The Ninth Annual Valley Forge Revolutionary 5-Mile Run® contained a number of stand-out moments, including the excitement of watching well-trained athletes pit themselves against both the course and the clock.
But there were also surprises that unfolded in Valley Forge National Historical Park the morning of April 27.
For instance, Kyle Cassidy of Philadelphia took it upon himself to answer the question: What happens when a runner covers five miles dressed in a full George Washington getup? The answer, it seems, is sweat.
Cassidy saw the Revolutionary Run as a chance to challenge his online followers to raise funds for a personal cause, City Kitties, a nonprofit, no-kill feline rescue organization in West Philadelphia. Initially, he sought $500 in donations to run the entire five-mile distance in a Continental Army uniform, complete with tricorne hat. When that threshold was crossed and there were still a handful of days before the Run, Cassidy upped the ante: For $800, he would carry a stuffed cat, which looked alarmingly real. Within a day or two, that goal was met as well. So as a last hurdle, Cassidy sought $1,000 for the addition of video updates every mile.
He monitored the progress via cell phone, tracking donations almost up to the point of the start signal, and by start time, the funds were in place. Cassidy, along with running partner John Lopes, himself a Washington reenactor, set off. His bouncy reports provide an interesting - and sometimes upside-down - view of his progress.
Cassidy wasn't the only costumed participant in the Rev Run.
Patrick Allison Jr., Royersford, dressed as a six-foot crayfish. In a reality, it was a lobster costume with a few modifications, necessitated by the difficulty involved in finding a legit crayfish costume.
Allison customized his look by smearing some maroon paint on his sides and strapping his claws with electrical tape. The goal was to look like an "Orconectes rusticus" (rusty crayfish), an invasive bully that threatens native crayfish. Allison, whose LinkedIn profile lists him as a "Crayfish Researcher," ran as part of the Young Patriots Fun Run, a 1.776 km race for children. His intention was to raise awareness about the park's Crayfish Corps, a volunteer opportunity for youngsters in which they remove the harmful critter from the waterways.
Allison trotted behind the tots, his ten red legs and tail flapping in the breeze. It was unclear whether the kids were running toward the finish line or away from a chasing crayfish.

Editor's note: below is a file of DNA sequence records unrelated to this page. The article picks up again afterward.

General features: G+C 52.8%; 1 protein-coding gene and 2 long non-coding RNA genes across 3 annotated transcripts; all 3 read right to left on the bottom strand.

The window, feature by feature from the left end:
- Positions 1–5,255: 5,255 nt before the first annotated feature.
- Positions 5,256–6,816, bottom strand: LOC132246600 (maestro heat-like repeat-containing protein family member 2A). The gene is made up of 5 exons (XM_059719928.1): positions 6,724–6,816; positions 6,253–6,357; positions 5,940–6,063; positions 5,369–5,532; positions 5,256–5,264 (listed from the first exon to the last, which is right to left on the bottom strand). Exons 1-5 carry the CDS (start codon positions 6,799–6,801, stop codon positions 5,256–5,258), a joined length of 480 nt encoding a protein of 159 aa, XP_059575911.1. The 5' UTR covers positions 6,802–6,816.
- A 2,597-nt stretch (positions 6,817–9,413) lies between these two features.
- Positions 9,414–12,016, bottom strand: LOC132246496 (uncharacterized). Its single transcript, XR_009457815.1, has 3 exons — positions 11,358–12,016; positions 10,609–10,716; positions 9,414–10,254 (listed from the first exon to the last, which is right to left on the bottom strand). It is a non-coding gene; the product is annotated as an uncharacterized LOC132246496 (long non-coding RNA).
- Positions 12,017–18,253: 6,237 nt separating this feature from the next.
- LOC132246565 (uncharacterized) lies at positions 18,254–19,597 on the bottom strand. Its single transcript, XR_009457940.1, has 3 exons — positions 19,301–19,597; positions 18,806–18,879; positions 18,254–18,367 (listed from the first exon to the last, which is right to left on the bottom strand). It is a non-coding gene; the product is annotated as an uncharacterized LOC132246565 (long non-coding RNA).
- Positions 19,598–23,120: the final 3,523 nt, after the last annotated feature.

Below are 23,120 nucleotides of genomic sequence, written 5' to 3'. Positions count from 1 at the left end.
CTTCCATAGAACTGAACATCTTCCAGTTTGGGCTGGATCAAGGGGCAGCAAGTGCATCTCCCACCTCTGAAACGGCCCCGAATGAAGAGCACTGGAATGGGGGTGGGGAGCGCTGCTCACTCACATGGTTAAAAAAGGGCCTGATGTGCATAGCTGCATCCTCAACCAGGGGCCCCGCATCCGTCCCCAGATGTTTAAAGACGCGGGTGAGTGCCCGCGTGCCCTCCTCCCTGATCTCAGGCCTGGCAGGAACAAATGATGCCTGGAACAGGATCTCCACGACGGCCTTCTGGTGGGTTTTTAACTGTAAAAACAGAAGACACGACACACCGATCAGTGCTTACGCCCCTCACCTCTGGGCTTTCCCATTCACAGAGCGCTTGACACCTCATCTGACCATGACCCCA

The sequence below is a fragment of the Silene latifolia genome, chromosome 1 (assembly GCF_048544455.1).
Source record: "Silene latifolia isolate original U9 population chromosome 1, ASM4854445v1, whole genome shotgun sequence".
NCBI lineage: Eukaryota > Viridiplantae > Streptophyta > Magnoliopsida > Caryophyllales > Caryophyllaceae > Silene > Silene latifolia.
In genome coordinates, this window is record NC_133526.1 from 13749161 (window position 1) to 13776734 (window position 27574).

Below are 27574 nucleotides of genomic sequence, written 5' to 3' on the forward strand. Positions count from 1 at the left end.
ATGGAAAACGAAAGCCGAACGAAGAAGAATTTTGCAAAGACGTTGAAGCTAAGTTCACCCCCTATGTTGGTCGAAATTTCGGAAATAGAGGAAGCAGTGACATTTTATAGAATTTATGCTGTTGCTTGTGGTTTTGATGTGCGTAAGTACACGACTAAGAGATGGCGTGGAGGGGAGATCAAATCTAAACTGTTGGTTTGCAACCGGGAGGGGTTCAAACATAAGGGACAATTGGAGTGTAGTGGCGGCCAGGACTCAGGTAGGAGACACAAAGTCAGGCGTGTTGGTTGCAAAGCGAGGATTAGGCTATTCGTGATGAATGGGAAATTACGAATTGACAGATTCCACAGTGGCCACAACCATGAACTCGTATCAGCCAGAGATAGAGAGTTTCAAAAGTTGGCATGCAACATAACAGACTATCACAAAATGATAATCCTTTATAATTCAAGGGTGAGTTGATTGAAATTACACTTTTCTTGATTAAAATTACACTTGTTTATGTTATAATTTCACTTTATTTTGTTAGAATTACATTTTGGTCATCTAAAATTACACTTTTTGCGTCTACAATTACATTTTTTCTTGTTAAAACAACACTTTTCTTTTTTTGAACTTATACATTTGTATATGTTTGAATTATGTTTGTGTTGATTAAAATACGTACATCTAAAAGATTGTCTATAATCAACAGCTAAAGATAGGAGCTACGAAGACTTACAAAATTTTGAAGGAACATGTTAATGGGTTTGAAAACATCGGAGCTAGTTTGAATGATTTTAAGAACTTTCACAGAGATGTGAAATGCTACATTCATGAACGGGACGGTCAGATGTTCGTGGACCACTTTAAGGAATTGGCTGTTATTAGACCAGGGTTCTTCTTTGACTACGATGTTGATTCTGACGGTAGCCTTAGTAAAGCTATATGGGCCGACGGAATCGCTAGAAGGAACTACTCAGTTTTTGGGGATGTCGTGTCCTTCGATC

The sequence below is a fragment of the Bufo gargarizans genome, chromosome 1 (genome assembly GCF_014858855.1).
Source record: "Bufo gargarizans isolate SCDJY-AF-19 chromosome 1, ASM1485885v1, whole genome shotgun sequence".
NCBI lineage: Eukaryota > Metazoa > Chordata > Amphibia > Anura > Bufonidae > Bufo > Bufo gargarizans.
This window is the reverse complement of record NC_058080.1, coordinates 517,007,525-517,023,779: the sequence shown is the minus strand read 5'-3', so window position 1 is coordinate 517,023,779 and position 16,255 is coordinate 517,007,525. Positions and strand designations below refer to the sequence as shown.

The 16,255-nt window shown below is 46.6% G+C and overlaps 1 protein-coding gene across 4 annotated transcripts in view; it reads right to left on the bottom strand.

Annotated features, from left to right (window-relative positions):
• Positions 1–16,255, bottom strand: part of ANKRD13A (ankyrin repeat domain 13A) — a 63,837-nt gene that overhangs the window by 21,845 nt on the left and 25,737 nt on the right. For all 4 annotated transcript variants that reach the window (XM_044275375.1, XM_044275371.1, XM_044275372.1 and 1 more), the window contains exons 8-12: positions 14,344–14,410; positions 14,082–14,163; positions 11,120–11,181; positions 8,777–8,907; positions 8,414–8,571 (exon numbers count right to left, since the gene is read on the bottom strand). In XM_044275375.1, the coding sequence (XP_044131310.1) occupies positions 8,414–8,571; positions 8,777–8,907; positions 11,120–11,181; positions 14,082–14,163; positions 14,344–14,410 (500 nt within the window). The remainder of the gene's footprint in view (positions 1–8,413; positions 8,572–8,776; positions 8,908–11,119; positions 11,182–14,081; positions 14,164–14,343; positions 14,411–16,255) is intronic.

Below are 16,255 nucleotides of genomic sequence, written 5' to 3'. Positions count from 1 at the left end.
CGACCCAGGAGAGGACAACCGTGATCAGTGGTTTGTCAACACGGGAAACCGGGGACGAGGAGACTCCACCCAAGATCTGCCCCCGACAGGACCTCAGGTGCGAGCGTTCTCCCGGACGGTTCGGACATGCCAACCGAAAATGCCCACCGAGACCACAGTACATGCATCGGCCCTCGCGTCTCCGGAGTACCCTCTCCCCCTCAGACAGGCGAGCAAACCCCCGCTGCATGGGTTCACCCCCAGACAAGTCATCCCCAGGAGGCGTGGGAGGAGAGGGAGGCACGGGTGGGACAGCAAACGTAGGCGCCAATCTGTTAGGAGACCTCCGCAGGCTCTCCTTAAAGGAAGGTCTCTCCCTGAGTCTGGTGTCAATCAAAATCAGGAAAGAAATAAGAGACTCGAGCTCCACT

But at least Allison's crayfish faced front.
Rev-Runner Darryl Turpin, of Team Sheraton Valley Forge, ran the five-mile course facing backward. "I was hit by a headwind right at the start," Turpin explains, "and I put my back to it. I just decided to run the rest of five miles that way." As he rounded the final bend, Turpin looked like a directionally challenged athlete, stepping off from the finish line rather than the starting line. Despite his unorthodox style, Turpin came in (went out?) with a time of 1:19:30.
For the majority of the day's 1,400 participants, however, notoriety came from their performance on the course, rather than out-of-the-ordinary dress or nontraditional running styles. Congratulations go to the following standouts:
- First place: Titus Rotich (25:08)
- Second place: Andrew Weaver (25:12)
- Third place: Darryl Brown (25:47)
- First place, women: Brianne Strenkowski (30:46)
- Second place, women: Samantha McNally (31:15)
- Third place, women: Meghan Smith (31:18)
Darryl Brown, Titus Rotich, Andrew Weaver, and Race Director Kirsten Tallman
The centerpiece to the Revolutionary Run is Valley Forge National Historical Park. There are so many opportunities to discover this gem (history, nature, healthy living) that it would take at least a three-day weekend to explore them all. While doing that, be sure to check out one of our many recommended hotels. Better yet, spend the week and visit the other sites, events and attractions that Montgomery County, Pa., has to offer.